Monday, April 02, 2007

Pesach Thoughts 5767: Slavery, Freedom and 21st Century Israel

I remember learning about how the Haggadah actually edits out any mention of the land of Israel in the Exodus story. Whereas the Torah explains that the specific reason for bringing the people out of slavery was to bring them into the land of milk and honey, the Haggadah makes no mention of this at all.
The editor probably did this to maintain 'Zman Cherutenu' as a meaningful festival – because if Pesach is about coming into Israel, then how can a 16th Century Polish Jew reading the story in the shadow of a potential pogrom truly celebrate our journey from slavery to liberation without being miserable? Marking our victory of the few against totalitarianism, inspiring; celebrating political independence, depressing.

Yet if the aim of the Exodus was coming to Israel, then why do we sing Dayenu, it would have been enough? If the sole reason was to come to the land, how can we say it would have been enough if we would have stayed in the desert? If we were brought out of Egypt to become an am Chofshi Beartzenu, how can it be enough if the sea wouldn’t have parted?

The answer, in my opinion, goes to the heart of what Zionism is. Because even if the ideal isn’t achieved we should still be prepared to give thanks for the steps along the way. We should still be grateful even if our life, our dreams, the State we want to build are incomplete. Just as the Rabbis of the Talmud were prepared to say Grace after Meals when they weren’t fully satiated, so the Yishuv were prepared to embrace a State even when its borders weren’t fully viable. At its core, Zionism is the ability to be grateful over incompleteness, the ability to give thanks, even when our dreams aren't fully fulfilled.

The Exodus story has always been reinterpreted to be meaningful and as individuals and as a nation, we need to think about things that enslave us (in my case, Avadim Hayinu Le’internet …) and how we can achieve our own personal liberation. In the 20th Century, Jewish Communists celebrated being liberated from Capitalism, Jewish feminists celebrated liberation from patriarchy and early Zionists marked being free from exile and anti Semitism. Even Martin Luther King used Yetziat Mitzrayim as a paradigm for the African American struggle for equal rights.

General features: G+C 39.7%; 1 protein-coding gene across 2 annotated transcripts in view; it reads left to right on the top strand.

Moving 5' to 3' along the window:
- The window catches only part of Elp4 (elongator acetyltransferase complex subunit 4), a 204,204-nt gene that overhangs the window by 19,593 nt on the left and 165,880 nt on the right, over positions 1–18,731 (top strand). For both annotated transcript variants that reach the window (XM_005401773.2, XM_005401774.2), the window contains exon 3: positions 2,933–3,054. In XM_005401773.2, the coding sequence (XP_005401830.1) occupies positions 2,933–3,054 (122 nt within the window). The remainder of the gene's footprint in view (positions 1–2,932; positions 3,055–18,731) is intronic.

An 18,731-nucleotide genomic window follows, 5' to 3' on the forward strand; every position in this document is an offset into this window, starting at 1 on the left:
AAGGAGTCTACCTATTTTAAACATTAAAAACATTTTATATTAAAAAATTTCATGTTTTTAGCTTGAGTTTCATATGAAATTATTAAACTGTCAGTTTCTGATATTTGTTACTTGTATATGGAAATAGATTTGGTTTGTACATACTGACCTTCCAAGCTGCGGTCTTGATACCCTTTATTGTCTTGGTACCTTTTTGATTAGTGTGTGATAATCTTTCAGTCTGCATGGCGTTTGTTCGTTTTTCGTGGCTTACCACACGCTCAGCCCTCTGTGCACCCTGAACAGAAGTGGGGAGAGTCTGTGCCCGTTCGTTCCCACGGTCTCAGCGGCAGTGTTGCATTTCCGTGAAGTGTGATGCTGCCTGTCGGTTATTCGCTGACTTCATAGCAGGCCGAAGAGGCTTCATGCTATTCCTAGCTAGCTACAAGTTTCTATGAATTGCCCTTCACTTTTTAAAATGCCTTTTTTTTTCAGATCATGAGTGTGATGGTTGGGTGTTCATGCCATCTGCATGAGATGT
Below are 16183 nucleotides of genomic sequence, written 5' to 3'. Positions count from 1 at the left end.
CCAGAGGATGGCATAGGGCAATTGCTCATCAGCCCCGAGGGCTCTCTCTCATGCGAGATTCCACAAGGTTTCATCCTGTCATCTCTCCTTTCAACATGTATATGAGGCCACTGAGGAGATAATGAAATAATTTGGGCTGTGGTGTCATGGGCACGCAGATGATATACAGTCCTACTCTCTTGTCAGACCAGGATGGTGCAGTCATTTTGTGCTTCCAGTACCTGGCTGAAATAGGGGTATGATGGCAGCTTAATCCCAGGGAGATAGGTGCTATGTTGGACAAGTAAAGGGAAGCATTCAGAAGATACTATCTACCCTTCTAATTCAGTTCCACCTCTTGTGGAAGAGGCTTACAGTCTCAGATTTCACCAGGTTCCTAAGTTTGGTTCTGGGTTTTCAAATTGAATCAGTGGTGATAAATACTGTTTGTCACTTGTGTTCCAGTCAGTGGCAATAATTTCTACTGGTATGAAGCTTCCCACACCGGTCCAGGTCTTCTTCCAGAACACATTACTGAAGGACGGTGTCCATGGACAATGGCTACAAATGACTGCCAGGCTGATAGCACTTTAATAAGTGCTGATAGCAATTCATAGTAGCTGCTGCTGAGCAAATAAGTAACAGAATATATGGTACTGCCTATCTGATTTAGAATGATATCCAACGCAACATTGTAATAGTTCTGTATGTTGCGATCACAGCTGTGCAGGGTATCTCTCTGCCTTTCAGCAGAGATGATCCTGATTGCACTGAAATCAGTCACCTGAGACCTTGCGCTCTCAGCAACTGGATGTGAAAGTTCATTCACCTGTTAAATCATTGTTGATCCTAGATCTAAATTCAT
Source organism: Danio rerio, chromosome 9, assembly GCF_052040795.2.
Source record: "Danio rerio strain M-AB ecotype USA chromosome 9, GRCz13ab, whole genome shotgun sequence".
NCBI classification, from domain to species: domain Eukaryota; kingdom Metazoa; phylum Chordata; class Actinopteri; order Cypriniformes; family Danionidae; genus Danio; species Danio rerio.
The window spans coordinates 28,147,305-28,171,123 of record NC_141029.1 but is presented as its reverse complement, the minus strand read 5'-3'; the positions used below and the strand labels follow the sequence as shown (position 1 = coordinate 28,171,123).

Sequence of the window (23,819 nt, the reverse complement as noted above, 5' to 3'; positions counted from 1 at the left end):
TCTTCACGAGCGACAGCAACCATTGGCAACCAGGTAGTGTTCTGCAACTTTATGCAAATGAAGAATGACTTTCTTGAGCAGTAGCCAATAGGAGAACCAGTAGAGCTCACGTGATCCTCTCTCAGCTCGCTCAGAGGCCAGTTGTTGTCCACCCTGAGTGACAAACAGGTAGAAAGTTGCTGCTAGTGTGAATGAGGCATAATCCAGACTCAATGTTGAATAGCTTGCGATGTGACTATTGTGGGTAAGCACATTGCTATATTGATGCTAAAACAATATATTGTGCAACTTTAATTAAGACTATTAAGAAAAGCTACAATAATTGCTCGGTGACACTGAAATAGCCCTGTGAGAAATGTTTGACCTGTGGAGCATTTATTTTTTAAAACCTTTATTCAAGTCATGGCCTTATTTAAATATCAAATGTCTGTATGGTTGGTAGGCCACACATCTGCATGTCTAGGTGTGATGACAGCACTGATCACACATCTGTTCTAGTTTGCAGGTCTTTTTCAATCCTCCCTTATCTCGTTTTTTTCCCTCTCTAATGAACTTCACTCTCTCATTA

21st century Israelis meanwhile need to take a minute to think of those in our own society who remain 'enslaved', whether they be eastern European women sold as sex slaves in the Negev, Ghanaian or Chinese workers oppressed by unscrupulous bosses in Tel Aviv or homeless Gush Katif farmers seemingly forgotten by the government. The festival of freedom demands us not to close our eyes to our neighbour, even when they are a different colour, gender, religion or political persuasion to us. And as long as these injustices exist, our Israeli journey isn’t complete.

Yet this morning as I went to burn my pittot in our local park, saw the excitement on the faces of the children in my secular neighbourhood as they threw crumbs into the flames, saw the Chag Kasher VeSameach sign instead of ‘full’ and ‘spaces’ in the North Tel Aviv car park, it reminded me of how far we have come since the days of the fear of pogroms. Where else in the world can Jewish children experience Pesach in true freedom? And in what other generation would retelling a journey that begins in slavery and ends in independence in our own land not make the Haggadah depressing but liberating?

We haven’t reached the end of our own story of creating a truly egalitarian and equal society living in our Bibilical homeland in peace with our neighbours. But we’re on a journey, and I’m grateful enough to say Dayenu.

Chag Kasher VeSameach


Anonymous said...

fyi, the tora says nothing of egalitarianism or equality

Calev said...

Apart from when it says that people are created in the image of Gd...